New priorities set for Children's Plan and early years workforce strategy

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A detailed update on the work of the Children's Plan was published today on its first anniversary, with a report on progress so far and priorities for 2009.

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Also launched today (11 December) was a new Children's Workforce Strategy to improve recruitment, training and support for the children's and young people's workforce.

Early years workers and other professionals will receive a summary document of the Children's Plan progress report, which will be sent to every school, every head teacher, every children's centre, every GP and all directors of children's services.

A new interactive website - an online Children's Plan 'village'- was also launched to enable children's professionals and parents to see how the Children's Plan works in their community.

Stressing the need for 'a culture of early intervention and prevention', children's secretary Ed Balls said, 'We've made substantial progress in the last year, but there is still a lot more to do to make sure that children are safe, that their well-being is promoted, that we have proper engagement with parents, that we're really intervening early to spot problems, that agencies are working closely together.'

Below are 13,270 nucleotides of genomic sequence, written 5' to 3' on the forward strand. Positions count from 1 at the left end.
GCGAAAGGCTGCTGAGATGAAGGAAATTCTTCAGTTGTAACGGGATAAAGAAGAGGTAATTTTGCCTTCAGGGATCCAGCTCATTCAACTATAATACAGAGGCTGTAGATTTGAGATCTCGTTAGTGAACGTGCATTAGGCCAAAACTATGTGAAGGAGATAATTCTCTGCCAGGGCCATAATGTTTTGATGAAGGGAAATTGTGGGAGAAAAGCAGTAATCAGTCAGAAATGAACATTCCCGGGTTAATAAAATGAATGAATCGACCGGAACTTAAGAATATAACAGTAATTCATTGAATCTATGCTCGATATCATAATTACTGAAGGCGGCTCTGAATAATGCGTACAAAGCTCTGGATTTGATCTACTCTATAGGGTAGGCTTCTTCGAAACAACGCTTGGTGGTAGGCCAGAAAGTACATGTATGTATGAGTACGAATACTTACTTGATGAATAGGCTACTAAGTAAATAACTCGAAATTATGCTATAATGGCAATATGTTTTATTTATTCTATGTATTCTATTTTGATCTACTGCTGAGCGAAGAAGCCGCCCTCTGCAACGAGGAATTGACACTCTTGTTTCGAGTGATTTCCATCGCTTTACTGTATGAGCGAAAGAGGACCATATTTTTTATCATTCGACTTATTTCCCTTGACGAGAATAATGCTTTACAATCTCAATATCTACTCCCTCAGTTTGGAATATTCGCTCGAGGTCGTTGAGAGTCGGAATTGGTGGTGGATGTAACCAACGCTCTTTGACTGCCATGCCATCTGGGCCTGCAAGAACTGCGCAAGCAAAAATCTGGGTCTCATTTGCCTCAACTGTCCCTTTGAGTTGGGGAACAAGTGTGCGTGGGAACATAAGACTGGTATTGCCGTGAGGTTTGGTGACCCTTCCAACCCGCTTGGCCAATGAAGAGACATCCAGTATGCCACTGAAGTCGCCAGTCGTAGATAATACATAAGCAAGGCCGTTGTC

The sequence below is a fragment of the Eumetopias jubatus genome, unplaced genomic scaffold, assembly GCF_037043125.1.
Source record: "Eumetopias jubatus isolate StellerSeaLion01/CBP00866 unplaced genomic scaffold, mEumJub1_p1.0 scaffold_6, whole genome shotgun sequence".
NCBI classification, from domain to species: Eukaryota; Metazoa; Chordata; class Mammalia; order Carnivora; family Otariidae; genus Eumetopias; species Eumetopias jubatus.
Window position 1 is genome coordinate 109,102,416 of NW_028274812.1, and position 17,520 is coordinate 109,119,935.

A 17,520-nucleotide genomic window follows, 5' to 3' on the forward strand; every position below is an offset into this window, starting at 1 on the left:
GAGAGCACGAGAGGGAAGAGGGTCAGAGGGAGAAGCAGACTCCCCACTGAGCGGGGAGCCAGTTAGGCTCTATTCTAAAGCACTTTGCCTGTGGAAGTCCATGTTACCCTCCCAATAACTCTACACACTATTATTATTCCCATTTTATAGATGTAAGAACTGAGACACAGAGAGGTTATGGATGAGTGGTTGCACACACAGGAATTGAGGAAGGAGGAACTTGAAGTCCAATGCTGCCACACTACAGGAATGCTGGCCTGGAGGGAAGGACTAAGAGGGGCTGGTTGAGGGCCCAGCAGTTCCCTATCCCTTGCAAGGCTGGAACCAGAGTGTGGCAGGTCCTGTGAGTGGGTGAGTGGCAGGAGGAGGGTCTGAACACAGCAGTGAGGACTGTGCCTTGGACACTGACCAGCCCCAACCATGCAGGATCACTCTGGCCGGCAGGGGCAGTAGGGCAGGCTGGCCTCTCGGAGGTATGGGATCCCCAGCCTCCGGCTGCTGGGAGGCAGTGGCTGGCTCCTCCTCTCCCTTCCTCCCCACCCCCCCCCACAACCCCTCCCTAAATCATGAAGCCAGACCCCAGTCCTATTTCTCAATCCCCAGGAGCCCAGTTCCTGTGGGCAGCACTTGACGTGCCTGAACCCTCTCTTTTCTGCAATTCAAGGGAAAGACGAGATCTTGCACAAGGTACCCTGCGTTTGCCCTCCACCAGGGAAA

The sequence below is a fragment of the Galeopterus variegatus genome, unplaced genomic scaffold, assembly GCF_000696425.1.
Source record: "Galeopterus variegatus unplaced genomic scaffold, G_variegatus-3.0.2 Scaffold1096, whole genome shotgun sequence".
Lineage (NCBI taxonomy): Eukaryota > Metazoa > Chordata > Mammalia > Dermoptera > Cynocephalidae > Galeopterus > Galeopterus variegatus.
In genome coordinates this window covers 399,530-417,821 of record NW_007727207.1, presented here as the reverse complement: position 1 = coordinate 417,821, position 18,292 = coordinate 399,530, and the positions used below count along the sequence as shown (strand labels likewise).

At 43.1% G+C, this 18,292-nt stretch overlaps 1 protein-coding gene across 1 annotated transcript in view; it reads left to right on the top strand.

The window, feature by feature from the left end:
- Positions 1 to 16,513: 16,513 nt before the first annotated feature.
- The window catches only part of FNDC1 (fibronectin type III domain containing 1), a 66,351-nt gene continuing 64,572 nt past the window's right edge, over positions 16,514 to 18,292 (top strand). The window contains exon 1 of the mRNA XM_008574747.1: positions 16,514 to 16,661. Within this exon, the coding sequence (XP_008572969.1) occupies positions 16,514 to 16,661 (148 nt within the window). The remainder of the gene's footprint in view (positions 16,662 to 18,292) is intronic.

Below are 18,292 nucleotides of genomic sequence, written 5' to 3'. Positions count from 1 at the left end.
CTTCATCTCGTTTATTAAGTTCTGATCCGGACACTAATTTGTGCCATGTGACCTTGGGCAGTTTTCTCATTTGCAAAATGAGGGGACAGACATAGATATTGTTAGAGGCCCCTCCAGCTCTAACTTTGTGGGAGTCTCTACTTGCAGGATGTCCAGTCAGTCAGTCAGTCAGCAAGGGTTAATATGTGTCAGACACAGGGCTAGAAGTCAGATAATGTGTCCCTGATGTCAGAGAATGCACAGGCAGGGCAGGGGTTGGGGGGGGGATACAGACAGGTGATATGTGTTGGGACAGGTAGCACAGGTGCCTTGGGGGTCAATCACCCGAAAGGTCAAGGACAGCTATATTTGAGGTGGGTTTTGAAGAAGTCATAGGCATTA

2020 CHILDREN AND YOUNG PEOPLE'S WORKFORCE STRATEGY

 

As part of the Children's Workforce Strategy, Mr Balls said, 'Alan Johnson and I are now launching a new taskforce to look at improvements in frontline social work practice, which will be clearly informed by events of recent weeks. But that's only one part of the strategy. There's a real emphasis on raising skills and professionalism and support for the early years workforce.'

He also announced a £200m fund to incentivise locating children's services on school sites, with more details due shortly.

 

SPECIAL EDUCATIONAL NEEDS

 

There will also be £38m for special educational needs (SEN), including a pilot with schools in ten local authorities.

SEN expert Brian Lamb will lead an investigation into the failure of some local authorities to comply with their SEN duties. The move follows interim results from the Lamb Inquiry into parental confidence in SEN provision, which found that parents feel they have to 'battle' the system to secure high-quality provision for their children.

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